Some of the best shows in Los Angeles can be found in the San Fernando Valley. Not that the crowds are huge or the acts are world renowned. It’s more about intimacy and the quality of the performances. The smaller shows in bars and pubs aren’t usually things to highlight unless you’re in a large city like LA or New York. Places where the talent pool is so deep that loads of promising young artists (and even some well known acts) hone their craft at tiny venues on a consistent basis in their time off between touring. A few weeks back, we were invited to attend one of these inconspicuous events on the ‘wrong side of the hills’. So, to prove our point, we dragged LA based staffer, AnarchoPunk out of his gutter, scrubbed him up a bit and sent him over to The Surly Goat in Encino to check out some of the biggest names in up and coming punk acts at this cozy concert in the 818. Check out his full review (and some shitty pictures) below!
Living in LA sucks a lot of the time. If the crime doesn’t get you, the cops will, or the traffic, or the excessive parking tickets. It’s definitely a city that fights back. Of course, there’s plenty of good shit that comes along with it too. For example: all of the burgeoning punk acts. So many, drawn like moths, to the bright lights and abundant fan potential that accompanies a city of this size. They say the scene here is dead. I disagree (all the time), so, when I heard about this show, I knew it would be a great way to prove that there is no shortage of a scene here on two fronts. One: The acts themselves are all top notch. No shit, all four are legit contenders in different categories. You will be hearing from all of them if they stick to it and tough it out. But secondly, and this is a local thing, I know that Adam Mays Music puts on the best shows in the Valley and some of the best shows in LA period, for the cost. So, I headed south to Ventura Boulevard, to Encino, the home of Micro-brews to see a few of those incredible fledgling acts at the Surly Goat (which, other than the mouth breathing, monosyllabic bouncer, was an awesome place.)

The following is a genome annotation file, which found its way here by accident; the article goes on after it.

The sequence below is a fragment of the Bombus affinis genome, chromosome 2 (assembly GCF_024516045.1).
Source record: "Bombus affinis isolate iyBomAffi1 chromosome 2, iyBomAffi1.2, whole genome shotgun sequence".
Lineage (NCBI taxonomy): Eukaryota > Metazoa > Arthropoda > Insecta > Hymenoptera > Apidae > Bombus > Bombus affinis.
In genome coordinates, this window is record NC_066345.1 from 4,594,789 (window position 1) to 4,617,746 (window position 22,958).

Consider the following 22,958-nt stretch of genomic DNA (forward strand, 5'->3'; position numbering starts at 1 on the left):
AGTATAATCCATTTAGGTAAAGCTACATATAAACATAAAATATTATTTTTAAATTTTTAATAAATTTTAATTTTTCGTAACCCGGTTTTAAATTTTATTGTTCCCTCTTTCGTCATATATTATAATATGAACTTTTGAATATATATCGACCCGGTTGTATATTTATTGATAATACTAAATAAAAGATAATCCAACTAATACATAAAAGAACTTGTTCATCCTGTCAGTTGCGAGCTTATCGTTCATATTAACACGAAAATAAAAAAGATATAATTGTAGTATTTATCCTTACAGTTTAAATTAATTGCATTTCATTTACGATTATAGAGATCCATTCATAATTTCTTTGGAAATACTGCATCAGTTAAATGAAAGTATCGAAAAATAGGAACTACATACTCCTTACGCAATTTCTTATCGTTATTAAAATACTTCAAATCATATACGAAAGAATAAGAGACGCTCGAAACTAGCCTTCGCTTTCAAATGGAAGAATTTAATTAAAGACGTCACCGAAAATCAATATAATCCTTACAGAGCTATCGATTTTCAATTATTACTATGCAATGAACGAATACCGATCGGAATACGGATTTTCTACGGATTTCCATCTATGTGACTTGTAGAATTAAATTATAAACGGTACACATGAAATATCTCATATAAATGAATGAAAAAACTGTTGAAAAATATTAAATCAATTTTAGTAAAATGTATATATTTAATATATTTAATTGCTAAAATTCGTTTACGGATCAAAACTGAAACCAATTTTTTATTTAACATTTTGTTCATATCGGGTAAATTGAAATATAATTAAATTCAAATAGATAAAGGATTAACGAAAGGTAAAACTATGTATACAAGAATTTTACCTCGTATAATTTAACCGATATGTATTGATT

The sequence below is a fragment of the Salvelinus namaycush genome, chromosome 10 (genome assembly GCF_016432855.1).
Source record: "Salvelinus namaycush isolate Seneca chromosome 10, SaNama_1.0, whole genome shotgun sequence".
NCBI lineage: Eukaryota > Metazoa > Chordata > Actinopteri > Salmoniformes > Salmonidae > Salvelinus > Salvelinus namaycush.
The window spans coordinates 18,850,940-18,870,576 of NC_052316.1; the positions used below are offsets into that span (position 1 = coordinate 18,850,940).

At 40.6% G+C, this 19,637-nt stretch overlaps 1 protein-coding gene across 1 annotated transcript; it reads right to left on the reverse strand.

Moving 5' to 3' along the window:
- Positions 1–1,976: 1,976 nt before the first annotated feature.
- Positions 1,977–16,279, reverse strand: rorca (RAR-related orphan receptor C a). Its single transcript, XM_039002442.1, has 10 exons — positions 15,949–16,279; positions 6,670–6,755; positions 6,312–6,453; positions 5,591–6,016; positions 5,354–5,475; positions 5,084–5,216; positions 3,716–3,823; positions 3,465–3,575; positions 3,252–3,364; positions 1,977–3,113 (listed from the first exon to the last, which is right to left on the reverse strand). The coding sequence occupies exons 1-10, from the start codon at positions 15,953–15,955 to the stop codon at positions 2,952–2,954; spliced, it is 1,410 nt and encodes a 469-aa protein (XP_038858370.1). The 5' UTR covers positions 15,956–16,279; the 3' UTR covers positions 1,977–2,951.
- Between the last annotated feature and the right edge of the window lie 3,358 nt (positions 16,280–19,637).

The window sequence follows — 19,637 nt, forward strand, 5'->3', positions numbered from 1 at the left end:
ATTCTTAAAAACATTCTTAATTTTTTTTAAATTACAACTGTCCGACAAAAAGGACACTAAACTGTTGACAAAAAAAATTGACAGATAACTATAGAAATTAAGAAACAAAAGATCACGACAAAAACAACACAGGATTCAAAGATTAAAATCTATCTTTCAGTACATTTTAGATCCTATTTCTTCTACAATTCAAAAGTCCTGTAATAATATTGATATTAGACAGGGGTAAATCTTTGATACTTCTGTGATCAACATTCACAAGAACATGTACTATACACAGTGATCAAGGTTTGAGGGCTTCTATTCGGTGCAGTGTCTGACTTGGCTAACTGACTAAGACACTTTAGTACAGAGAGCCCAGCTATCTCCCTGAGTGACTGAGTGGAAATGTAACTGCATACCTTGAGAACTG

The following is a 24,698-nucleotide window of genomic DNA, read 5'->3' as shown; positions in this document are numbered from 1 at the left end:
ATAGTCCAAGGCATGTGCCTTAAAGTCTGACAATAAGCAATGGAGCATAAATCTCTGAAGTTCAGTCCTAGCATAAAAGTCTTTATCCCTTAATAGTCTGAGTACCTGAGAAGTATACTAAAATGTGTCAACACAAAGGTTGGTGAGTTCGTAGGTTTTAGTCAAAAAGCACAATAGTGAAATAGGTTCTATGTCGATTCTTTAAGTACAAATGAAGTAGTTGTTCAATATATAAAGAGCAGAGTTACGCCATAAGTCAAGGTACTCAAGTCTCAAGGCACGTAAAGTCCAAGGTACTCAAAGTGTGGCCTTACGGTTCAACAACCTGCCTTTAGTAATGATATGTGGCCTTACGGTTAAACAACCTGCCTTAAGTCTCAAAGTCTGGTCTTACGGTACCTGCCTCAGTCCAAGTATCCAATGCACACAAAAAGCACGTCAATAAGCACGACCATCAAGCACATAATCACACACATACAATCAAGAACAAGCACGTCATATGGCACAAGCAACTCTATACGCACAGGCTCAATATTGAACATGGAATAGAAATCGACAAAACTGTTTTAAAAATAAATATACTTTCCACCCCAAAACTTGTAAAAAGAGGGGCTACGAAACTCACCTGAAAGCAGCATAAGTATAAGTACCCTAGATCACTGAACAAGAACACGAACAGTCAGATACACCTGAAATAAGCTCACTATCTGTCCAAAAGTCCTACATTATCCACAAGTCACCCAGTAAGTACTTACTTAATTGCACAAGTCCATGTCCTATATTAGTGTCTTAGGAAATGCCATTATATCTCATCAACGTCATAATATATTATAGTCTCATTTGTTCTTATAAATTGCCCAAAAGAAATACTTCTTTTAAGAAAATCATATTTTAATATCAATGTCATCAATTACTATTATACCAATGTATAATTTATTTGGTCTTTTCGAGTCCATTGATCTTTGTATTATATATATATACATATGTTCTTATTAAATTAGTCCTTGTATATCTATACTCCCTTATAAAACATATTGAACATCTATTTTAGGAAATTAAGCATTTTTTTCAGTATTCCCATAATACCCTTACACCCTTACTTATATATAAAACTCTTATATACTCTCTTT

Opening things up around 9:30 was the phenomenal four piece, Born Rivals from Victorville, California (home of legendary punk act, Face to Face). Although these hooligans from the High Valley play simple, three chord pop punk, the guitars really set them apart. They play extremely well off of one another, adding intricate, overlapping chords. For only being around for about a year, it shows a higher level of mastery than I assumed they would have, given their youth. Shame on me. The transitions were tight, never missing a beat building off of each other in an almost constant barrage of blazing guitar riffs. They told me after the show that all the credit was to go to”pint sized” lead guitarist Westley Newell’s amp. Supposedly, it’s some sort of mythical amplifier, which that particular company only builds a few of every year. I’m no expert, but I’m pretty sure they’re just that good, with or without the equipment. Taking only a few breaks between songs, once to thank the headliners, Spanish Love Songs and once to tell a bad joke, the set was just as fast as it was flawless. Now that they have a Station ID under their belts, you’ll be hearing more of them soon!